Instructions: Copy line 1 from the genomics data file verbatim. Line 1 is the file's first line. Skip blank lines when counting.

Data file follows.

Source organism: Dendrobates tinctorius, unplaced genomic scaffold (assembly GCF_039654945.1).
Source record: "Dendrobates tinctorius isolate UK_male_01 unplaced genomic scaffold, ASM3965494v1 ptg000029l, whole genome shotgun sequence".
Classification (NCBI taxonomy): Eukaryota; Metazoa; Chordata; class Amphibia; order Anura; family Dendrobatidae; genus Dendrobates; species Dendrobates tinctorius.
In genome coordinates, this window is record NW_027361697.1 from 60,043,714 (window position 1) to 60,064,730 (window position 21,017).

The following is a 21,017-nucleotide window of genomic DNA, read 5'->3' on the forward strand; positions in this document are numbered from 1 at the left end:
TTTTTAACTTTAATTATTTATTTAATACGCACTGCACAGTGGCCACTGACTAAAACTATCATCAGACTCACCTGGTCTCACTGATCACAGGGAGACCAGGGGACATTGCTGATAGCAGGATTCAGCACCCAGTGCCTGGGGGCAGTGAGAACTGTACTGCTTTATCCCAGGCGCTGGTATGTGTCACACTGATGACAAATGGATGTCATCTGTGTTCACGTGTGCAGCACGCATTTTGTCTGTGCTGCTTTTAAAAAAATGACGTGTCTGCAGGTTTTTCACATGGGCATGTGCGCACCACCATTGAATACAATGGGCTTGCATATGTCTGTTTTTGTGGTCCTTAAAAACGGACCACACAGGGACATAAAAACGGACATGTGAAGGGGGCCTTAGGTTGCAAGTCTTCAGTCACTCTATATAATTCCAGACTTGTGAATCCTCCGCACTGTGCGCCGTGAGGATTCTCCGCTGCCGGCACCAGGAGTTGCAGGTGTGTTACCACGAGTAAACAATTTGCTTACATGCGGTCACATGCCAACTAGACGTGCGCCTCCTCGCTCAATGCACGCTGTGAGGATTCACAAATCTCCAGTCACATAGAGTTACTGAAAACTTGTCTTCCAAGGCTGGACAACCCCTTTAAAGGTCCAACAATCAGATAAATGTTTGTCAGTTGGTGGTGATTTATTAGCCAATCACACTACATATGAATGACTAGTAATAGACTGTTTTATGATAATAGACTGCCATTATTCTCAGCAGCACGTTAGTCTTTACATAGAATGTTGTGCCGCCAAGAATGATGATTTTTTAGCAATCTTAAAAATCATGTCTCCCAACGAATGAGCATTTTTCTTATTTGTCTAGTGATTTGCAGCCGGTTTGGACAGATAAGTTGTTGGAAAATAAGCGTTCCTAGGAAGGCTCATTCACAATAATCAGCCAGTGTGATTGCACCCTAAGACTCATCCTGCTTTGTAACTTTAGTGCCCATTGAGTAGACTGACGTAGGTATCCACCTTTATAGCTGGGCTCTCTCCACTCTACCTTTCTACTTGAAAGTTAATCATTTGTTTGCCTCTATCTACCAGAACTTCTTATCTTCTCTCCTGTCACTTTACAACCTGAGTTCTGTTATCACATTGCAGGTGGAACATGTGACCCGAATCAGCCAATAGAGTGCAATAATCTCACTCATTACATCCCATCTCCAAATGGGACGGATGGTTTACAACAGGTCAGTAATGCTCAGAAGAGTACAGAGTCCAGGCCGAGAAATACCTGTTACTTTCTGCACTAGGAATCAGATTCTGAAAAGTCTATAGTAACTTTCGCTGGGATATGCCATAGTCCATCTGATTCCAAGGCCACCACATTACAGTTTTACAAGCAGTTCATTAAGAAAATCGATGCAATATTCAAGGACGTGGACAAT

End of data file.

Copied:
Source organism: Dendrobates tinctorius, unplaced genomic scaffold (assembly GCF_039654945.1).